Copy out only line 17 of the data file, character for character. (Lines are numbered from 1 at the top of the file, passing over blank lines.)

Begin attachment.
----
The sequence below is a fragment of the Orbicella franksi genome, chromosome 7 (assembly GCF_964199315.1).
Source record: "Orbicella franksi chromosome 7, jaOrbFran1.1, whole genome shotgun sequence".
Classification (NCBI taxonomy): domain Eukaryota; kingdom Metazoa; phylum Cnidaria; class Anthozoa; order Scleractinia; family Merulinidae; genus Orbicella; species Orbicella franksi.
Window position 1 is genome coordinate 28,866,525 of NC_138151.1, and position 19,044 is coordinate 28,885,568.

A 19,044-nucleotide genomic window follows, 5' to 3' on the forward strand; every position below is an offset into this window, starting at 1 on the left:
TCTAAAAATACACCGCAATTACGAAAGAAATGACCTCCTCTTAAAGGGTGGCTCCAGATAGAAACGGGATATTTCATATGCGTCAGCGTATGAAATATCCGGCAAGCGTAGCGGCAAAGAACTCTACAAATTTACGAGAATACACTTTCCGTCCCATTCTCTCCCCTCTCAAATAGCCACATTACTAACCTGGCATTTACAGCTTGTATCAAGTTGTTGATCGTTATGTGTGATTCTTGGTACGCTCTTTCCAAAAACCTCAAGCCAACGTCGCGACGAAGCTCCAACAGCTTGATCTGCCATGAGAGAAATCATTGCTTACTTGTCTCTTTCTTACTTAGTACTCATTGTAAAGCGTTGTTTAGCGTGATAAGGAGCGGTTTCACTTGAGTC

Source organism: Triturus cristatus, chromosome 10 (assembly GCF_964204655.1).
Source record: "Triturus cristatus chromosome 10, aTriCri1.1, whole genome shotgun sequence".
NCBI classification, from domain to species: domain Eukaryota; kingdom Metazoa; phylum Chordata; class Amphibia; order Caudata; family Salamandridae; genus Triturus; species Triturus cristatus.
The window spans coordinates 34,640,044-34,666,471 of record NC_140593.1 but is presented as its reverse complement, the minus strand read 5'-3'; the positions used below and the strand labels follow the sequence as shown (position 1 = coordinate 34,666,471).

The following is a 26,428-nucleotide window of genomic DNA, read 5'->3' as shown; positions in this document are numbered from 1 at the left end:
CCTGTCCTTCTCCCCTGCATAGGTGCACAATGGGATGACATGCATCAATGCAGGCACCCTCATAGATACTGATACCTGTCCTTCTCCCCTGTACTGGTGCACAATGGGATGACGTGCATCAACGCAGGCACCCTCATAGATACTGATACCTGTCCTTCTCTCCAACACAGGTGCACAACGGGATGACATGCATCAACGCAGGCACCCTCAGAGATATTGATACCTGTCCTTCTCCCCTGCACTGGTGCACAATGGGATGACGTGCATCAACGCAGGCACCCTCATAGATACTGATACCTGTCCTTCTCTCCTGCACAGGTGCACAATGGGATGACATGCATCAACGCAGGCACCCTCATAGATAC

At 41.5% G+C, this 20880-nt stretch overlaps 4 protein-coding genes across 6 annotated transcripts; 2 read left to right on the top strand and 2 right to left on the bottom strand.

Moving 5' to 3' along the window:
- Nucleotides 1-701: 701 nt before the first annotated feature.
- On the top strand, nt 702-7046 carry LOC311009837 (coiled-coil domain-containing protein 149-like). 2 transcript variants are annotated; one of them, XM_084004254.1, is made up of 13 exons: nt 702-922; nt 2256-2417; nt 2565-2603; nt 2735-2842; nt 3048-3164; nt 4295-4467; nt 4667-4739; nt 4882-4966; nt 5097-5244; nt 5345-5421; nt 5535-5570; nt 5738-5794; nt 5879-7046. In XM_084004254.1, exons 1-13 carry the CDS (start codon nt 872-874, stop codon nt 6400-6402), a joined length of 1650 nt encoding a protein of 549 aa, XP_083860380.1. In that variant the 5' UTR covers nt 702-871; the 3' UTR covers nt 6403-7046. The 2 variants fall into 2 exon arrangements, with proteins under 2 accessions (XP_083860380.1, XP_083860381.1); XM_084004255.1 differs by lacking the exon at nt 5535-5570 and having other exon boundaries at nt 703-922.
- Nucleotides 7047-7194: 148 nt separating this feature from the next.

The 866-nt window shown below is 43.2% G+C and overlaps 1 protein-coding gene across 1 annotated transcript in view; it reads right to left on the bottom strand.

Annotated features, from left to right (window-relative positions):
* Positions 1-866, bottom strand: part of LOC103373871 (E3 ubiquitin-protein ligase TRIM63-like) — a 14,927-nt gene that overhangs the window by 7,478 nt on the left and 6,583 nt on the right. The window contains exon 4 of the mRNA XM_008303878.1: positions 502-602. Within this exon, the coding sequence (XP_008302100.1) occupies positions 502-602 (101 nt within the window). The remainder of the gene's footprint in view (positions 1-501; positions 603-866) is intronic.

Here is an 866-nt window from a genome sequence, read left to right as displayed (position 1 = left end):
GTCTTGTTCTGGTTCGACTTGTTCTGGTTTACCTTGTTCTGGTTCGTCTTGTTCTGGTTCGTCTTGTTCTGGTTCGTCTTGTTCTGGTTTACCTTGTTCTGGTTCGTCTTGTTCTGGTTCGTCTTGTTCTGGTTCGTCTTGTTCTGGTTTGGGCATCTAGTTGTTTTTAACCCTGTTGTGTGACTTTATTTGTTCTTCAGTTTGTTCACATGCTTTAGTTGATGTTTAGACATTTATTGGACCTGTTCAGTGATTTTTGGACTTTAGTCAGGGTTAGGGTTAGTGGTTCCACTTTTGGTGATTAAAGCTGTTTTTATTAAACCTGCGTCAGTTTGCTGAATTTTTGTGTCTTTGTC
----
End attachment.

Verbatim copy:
- Nucleotides 7047-7194: 148 nt separating this feature from the next.